The Nintendo Wii U dropped into stores last month, and the Nintendo 3DS XL launched earlier this year. The Wii U continues Nintendo’s path of making unconventional consoles, replacing the Wii’s revolutionary remote controller with the Wii U GamePad. The 3DS XL, on the other hand, is just a bigger version of the 3DS, which is basically a DS with 3D graphics and a few upgrades. The Wii U and 3DS demonstrate that Nintendo is following a set course right now. The games that have been released for Nintendo platforms have also revealed a pattern. In today’s competitive video game market, Nintendo has decided to aim for casual gamers.
The Nintendo Wii U plays up the casual gamer aspects of the console in its television commercials. The overwhelming majority of scenes in the ads depict kids or families playing together. Obviously, this commercial is targeting that demographic. The Wii U commercials take it a step further by illustrating the abilities that will make the console even more appealing to families and kids. One advertisement mentions how a gamer can play the game on the controller without the TV screen. A big sister figure comes in and changes the television, but the kid keeps playing. Another advertisement has two kids talk to their grandfather using video chat on the Wii U. These two abilities would be valued the most by families.
The 3DS is also a console geared toward younger gamers, but it is also being marketed heavily towards girls and women. A series of Nintendo television commercials have been playing for the last few months. Dianna Agron of Glee appears in spots for Art Academy and Professor Layton and the Miracle Mask. Sarah Hyland of Modern Family is in an advertisement for Style Savvy: Trendsetters. Gabrielle Douglas, the women’s all-around gymnastics champ at the 2012 Olympics, talks about New Super Mario Bros. 2 in another commercial. Dianna Agron, Sarah Hyland, and Gabrielle Douglas are celebrities with squeaky-clean images who are well-known amongst girls and young women. They all repeat the same line: “I’m not a gamer.” Then they proceed to talk about how the 3DS turns them into something more, like a stylist or an artist. The line implies that these games are not only for serious gamers. In fact, the ad connotes that being a gamer is not a positive thing. Despite the fact that the girls are actively playing a game onscreen, they assure us that they’re not gamers. These commercials are clearly targeting females who don’t play video games and maybe want to avoid being seen as a gamer. Art Academy and Style Savvy: Trendsetters are specifically chosen for these advertisements because they are simulation games and not from the action-adventure, platformer, or shooter genres that most people associate games with in popular culture. Additionally, the Nintendo 3DS is available in pink and purple, and those two models are featured in the commercials. The Nintendo DSi was available in pink, so the 3DS is expanding on it by offering two colors to appeal to females. (For a more in-depth opinion on Nintendo’s 3DS campaign, read I’m Not a Gamer, I’m a Girl).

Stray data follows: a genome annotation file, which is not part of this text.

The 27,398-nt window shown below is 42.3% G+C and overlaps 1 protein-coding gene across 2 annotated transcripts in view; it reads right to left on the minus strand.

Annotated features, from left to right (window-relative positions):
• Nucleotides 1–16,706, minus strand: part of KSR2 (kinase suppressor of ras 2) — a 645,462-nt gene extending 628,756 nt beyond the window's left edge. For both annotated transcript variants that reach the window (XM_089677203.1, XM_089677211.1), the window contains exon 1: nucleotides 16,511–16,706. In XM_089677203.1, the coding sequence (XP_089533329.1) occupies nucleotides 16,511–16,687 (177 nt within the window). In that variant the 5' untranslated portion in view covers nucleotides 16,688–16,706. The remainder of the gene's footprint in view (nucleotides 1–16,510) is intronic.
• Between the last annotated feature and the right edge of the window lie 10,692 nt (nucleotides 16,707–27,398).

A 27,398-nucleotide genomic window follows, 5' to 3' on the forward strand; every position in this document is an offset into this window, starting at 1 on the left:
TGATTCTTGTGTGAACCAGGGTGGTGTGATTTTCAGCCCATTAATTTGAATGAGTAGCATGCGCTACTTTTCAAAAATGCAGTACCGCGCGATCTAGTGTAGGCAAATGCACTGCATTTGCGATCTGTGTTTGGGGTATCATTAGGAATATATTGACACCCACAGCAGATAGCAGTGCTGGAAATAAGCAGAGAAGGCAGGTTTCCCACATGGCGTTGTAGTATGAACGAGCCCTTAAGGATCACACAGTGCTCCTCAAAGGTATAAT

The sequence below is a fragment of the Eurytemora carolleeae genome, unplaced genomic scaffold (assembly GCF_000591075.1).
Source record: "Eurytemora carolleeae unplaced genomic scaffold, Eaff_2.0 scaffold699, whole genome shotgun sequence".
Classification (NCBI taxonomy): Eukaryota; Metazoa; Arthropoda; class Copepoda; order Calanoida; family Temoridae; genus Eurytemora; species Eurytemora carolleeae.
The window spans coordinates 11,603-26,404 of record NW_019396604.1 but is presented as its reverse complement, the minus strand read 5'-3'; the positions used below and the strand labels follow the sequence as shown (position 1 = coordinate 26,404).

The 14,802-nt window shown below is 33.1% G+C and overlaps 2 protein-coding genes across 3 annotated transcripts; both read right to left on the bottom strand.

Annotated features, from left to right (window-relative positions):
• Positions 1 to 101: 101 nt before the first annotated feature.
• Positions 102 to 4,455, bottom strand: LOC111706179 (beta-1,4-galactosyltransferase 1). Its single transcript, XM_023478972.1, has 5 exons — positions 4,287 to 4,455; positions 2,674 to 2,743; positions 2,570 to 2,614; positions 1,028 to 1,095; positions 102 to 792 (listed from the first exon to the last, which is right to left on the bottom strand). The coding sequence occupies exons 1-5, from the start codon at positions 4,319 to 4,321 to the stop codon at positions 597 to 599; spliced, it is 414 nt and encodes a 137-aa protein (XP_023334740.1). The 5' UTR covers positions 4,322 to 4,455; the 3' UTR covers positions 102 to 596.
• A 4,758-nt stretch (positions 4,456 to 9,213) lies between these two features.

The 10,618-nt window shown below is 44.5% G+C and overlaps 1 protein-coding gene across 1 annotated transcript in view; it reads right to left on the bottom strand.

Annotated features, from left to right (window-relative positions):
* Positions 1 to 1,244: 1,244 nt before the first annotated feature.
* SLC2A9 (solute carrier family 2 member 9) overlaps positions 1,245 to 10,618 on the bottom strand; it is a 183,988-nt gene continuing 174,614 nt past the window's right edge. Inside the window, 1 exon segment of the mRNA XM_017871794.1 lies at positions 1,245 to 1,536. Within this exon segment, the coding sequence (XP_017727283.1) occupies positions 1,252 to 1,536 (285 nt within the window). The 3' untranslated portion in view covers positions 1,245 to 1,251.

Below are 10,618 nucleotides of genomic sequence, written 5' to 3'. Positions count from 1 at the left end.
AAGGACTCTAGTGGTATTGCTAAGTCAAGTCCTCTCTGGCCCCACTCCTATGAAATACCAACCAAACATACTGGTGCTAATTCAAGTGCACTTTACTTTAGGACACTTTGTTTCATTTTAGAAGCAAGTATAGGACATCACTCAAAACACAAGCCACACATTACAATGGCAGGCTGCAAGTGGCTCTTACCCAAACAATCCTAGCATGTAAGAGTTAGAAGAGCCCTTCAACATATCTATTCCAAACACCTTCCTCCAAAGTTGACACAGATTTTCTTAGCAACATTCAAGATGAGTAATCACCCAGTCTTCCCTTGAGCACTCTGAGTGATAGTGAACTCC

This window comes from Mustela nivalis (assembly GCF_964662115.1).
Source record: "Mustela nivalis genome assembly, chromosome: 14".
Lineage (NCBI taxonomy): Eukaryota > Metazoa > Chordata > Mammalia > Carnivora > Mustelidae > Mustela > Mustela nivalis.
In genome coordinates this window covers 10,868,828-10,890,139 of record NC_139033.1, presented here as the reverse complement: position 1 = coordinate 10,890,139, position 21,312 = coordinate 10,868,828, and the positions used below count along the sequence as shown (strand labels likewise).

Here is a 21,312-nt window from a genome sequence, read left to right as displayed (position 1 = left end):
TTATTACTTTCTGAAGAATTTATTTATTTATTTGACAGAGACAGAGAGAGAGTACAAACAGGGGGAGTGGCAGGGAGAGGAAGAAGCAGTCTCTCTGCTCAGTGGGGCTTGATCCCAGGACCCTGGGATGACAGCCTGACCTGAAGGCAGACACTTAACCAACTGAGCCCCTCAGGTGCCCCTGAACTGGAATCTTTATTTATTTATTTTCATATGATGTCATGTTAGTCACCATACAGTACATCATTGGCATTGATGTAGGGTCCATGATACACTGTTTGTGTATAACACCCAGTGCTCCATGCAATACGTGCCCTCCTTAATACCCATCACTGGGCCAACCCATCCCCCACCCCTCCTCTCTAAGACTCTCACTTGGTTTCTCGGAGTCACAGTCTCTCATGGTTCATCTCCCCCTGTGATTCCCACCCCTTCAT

The games Nintendo has for its consoles are also focusing in on casual gamers. Nintendo does not have as many third-party games available. Those that they do have are just slightly changed iterations of a title that is already available on another console. The highest-rated and best-selling games for a Nintendo console are often Nintendo’s own. The company relies on its franchises like the Legend of Zelda, Metroid, and the multitude of Mario games to be the unique titles that will pull hardcore gamers and Nintendo fans into buying their new consoles. For example, the Wii U launched with Assassin’s Creed 3, Batman: Arkham Asylum, and Call of Duty: Black Ops II, to name a few. Those games are available on other consoles, and in some cases, they have been out quite a bit before the Wii U launched. If gamers are looking to play those acclaimed third-party titles, chances are that they already own them for PS3 or Xbox 360. There’s no reason to buy the console, except for titles like NintendoLand and New Super Mario Bros. U.
Nintendo has carved a niche for itself in the video game market today by continuing to define itself as the maker of consoles for casual gamers: young children, families, and women. Nintendo has been able to stay successful even though they have isolated hardcore gamers. Time will tell if their strategy of selling games to people who don’t play games will keep them afloat when the other next-gen consoles launch.